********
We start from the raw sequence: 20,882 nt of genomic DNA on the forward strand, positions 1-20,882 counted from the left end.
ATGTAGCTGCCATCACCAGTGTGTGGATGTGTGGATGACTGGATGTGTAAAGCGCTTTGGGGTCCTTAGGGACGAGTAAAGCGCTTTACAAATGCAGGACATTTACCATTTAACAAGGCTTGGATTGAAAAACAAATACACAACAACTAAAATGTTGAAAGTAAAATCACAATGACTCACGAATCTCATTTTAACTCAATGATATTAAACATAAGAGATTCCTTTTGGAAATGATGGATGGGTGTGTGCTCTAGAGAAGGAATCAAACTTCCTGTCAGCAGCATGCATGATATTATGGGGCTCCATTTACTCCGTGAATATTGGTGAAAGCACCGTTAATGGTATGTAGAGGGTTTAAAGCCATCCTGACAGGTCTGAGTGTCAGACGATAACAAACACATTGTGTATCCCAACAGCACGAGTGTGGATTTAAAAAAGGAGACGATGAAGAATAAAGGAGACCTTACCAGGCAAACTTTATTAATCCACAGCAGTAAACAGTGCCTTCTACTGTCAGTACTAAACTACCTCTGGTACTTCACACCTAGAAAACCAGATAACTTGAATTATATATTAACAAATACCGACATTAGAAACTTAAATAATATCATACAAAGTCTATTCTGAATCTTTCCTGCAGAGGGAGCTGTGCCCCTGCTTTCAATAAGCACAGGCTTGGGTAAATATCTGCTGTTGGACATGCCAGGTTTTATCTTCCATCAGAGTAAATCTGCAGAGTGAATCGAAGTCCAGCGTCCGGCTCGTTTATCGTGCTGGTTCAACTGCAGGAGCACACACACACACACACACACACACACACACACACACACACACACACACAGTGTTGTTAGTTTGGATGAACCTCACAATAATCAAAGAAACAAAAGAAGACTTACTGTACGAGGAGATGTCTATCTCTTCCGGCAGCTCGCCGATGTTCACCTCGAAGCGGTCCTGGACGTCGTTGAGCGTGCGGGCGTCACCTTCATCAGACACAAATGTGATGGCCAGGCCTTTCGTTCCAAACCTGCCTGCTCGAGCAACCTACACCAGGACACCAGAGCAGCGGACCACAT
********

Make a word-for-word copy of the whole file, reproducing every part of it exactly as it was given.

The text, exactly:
We start from the raw sequence: 20,882 nt of genomic DNA on the forward strand, positions 1-20,882 counted from the left end.
ATGTAGCTGCCATCACCAGTGTGTGGATGTGTGGATGACTGGATGTGTAAAGCGCTTTGGGGTCCTTAGGGACGAGTAAAGCGCTTTACAAATGCAGGACATTTACCATTTAACAAGGCTTGGATTGAAAAACAAATACACAACAACTAAAATGTTGAAAGTAAAATCACAATGACTCACGAATCTCATTTTAACTCAATGATATTAAACATAAGAGATTCCTTTTGGAAATGATGGATGGGTGTGTGCTCTAGAGAAGGAATCAAACTTCCTGTCAGCAGCATGCATGATATTATGGGGCTCCATTTACTCCGTGAATATTGGTGAAAGCACCGTTAATGGTATGTAGAGGGTTTAAAGCCATCCTGACAGGTCTGAGTGTCAGACGATAACAAACACATTGTGTATCCCAACAGCACGAGTGTGGATTTAAAAAAGGAGACGATGAAGAATAAAGGAGACCTTACCAGGCAAACTTTATTAATCCACAGCAGTAAACAGTGCCTTCTACTGTCAGTACTAAACTACCTCTGGTACTTCACACCTAGAAAACCAGATAACTTGAATTATATATTAACAAATACCGACATTAGAAACTTAAATAATATCATACAAAGTCTATTCTGAATCTTTCCTGCAGAGGGAGCTGTGCCCCTGCTTTCAATAAGCACAGGCTTGGGTAAATATCTGCTGTTGGACATGCCAGGTTTTATCTTCCATCAGAGTAAATCTGCAGAGTGAATCGAAGTCCAGCGTCCGGCTCGTTTATCGTGCTGGTTCAACTGCAGGAGCACACACACACACACACACACACACACACACACACACACACACACACACAGTGTTGTTAGTTTGGATGAACCTCACAATAATCAAAGAAACAAAAGAAGACTTACTGTACGAGGAGATGTCTATCTCTTCCGGCAGCTCGCCGATGTTCACCTCGAAGCGGTCCTGGACGTCGTTGAGCGTGCGGGCGTCACCTTCATCAGACACAAATGTGATGGCCAGGCCTTTCGTTCCAAACCTGCCTGCTCGAGCAACCTACACCAGGACACCAGAGCAGCGGACCACAT